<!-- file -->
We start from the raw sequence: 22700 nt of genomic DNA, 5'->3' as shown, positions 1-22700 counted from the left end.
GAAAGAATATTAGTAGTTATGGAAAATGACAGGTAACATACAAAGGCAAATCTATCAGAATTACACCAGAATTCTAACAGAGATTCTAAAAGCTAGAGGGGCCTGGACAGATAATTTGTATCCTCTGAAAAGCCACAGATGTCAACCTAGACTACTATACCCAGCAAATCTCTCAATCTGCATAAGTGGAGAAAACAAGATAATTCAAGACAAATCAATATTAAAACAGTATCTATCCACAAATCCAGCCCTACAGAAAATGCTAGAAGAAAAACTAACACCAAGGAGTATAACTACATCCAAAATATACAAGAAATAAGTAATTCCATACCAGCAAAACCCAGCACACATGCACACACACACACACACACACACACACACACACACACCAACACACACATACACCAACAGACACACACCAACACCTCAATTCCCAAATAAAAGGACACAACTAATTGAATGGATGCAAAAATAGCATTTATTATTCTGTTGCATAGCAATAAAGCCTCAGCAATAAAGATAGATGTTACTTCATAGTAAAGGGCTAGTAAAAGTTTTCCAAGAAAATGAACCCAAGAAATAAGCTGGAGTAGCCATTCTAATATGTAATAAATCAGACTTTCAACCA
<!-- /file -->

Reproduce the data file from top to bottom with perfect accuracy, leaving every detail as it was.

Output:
We start from the raw sequence: 22700 nt of genomic DNA, 5'->3' as shown, positions 1-22700 counted from the left end.
GAAAGAATATTAGTAGTTATGGAAAATGACAGGTAACATACAAAGGCAAATCTATCAGAATTACACCAGAATTCTAACAGAGATTCTAAAAGCTAGAGGGGCCTGGACAGATAATTTGTATCCTCTGAAAAGCCACAGATGTCAACCTAGACTACTATACCCAGCAAATCTCTCAATCTGCATAAGTGGAGAAAACAAGATAATTCAAGACAAATCAATATTAAAACAGTATCTATCCACAAATCCAGCCCTACAGAAAATGCTAGAAGAAAAACTAACACCAAGGAGTATAACTACATCCAAAATATACAAGAAATAAGTAATTCCATACCAGCAAAACCCAGCACACATGCACACACACACACACACACACACACACACACACACACCAACACACACATACACCAACAGACACACACCAACACCTCAATTCCCAAATAAAAGGACACAACTAATTGAATGGATGCAAAAATAGCATTTATTATTCTGTTGCATAGCAATAAAGCCTCAGCAATAAAGATAGATGTTACTTCATAGTAAAGGGCTAGTAAAAGTTTTCCAAGAAAATGAACCCAAGAAATAAGCTGGAGTAGCCATTCTAATATGTAATAAATCAGACTTTCAACCA